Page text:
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Jordan v. Ventura

United States District Court, W.D. Arkansas, Texarkana Division

March 15, 2019

MARQCHELLO JORDAN PLAINTIFF
v.
ELMER ENRIQUE VENTURA, and JOHN DOES 1-3 DEFENDANTS

          ORDER

          Susan O. Hickey, Chief United States District Judge

         Before the Court is Plaintiff Marqchello Jordan's Motion in Limine to Limit Portions of the Report and Testimony of Earl Peeples. (ECF No. 123). Defendant Elmer Enrique Ventura has filed a response. (ECF No. 144). The Court finds this matter ripe for consideration.

         This case arises from an automobile accident that occurred on May 6, 2015, on I-30 near Prescott, Arkansas. Jordan and Ventura are both tractor-trailer drivers. Jordan claims that Ventura entered into Jordan's travel lane and pushed his tractor-trailer into another, disabled tractor-trailer parked on the side of the interstate. Jordan alleges that he suffered injuries as a result of the accident.

         Ventura plans to offer testimony from Dr. Earl Peeples as an expert witness. Dr. Peeples is expected to testify about Jordan's health and medical treatment after he sustained injuries in the accident at issue. Jordan moves the Court to prohibit Dr. Peeples from testifying about (1) Plaintiff's psychological issues and matters of secondary gain; (2) whether medical procedures or treatments were unnecessary; (3) irrelevant statistics of back pain generally that are not related to Jordan's injuries; and (4) a medical examination done by Dr. D'Auria. Jordan also asks that the Court prohibit Dr. Peeples from testifying entirely because he failed to disclose a list of cases where he had previously testified as an expert witness.

         A. Secondary Gain

         Jordan has asked the Court to prohibit Dr. Peeples from testifying about secondary gain- the theory that patients who are involved in litigation tend to exaggerate their symptoms. Dowden v. Garcia, No. 4:05-CV-192-GTE, 2007 WL 1111256, at *1 (E.D. Ark. Apr. 13, 2007). Jordan argues that evidence of secondary gain is irrelevant and that any probative value of secondary gain is outweighed by the risk of unfair prejudice. Specifically, Jordan points to Rodgers v. CWR Const., Inc., 343 Ark. 126, 134, 33 S.W.3d 506, 511 (2000) and Dowden v. Garcia, No. 4:05-CV-192 GTE, 2007 WL 1111256, at *2 (E.D. Ark. Apr. 13, 2007) in support of these propositions.

         In Rodgers, the Arkansas Supreme Court found that evidence of secondary gain was irrelevant where the expert did not opine that the plaintiff in that case was personally exaggerating his symptoms. In Dowden, the district court found that evidence of secondary gain was unfairly prejudicial where the treating physician planned to testify that the plaintiff was not recovering as well as his patients not involved in litigation.

         Ventura argues that the case at bar is distinguishable from Rodgers and Dowden. Ventura points out that unlike in Rodgers, the expert in this case will be giving specific opinions about Jordan exaggerating his symptoms. Ventura further argues that this case is distinguishable from Dowden because that expert was unaware of the plaintiff's complete medical history, whereas Dr. Peeples has reviewed Jordan's complete medical history as well as other scholarly works on secondary gain.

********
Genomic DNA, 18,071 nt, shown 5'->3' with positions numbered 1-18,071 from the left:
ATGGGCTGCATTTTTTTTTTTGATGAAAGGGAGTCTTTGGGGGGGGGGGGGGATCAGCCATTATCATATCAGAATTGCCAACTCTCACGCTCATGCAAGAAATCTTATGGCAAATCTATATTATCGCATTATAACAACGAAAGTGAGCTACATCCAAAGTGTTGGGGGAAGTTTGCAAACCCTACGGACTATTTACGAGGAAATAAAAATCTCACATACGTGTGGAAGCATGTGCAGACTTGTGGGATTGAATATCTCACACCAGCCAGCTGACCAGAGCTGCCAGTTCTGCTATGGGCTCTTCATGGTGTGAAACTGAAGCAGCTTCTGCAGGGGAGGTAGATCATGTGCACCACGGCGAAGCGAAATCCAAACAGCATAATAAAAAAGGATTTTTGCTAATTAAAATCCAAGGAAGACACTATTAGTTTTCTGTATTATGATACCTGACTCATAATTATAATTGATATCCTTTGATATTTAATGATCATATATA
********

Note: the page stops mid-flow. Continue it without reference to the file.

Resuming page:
Upon consideration, the Court finds that the probative value of secondary gain is outweighed by the risk of unfair prejudice. Although there are some factual distinctions between Rodgers and Dowden and the case at bar, the Court finds that evidence of secondary gain is prejudicial on its face and that such prejudice outweighs the probative value in this case. Therefore, Dr. Peeples will not be allowed to testify about secondary gain.

         B. Unnecessary Medical Treatment

         Jordan asks the Court to prohibit Dr. Peeples from offering opinions that Jordan's medical treatment was not clinically indicated or necessary. Jordan cites to Ponder v. Cartmell, 301 Ark. 409, 412, 784 S.W.2d 758, 761 (1990) for the proposition that where “a plaintiff proves that her need to seek medical care was precipitated by the tortfeasor's negligence, then the expenses for the care she receives, whether or not the care is medically necessary, are recoverable.” In response, Ventura directs the Court to Worman v. Allstate Indem. Co., No. 3:11-CV-03033, 2012 WL 5410933, at *3 (W.D. Ark. Nov. 6, 2012). In Worman, the court noted “[t]he limited holding of the Ponder case is that if a plaintiff proves that her need to seek medical care was precipitated by the tortfeasor's negligence, then the expenses for the care she receives, whether or not the care is medically necessary, are recoverable.” Id. The court went on to state that “[t]he Ponder rule does not mean that any and all medical care sought by Plaintiff after her car accident must be 1) considered reasonable and necessary or 2) due to injuries proximately caused by the accident.” Id.

         Upon consideration, the Court finds that Ponder does not bar questioning into whether medical treatment was reasonable and necessary. Moreover, Ventura is allowed to rebut Jordan's allegations about the nature and severity of his injuries. Accordingly, Dr. Peeples will be allowed to testify about the necessity of Jordan's medical treatment.

         C. General Back Pain and Population Studies

         It is well established that expert testimony must be relevant and assist the fact-finder in deciding the ultimate issue of fact. Johnson v. Mead Johnson & ...


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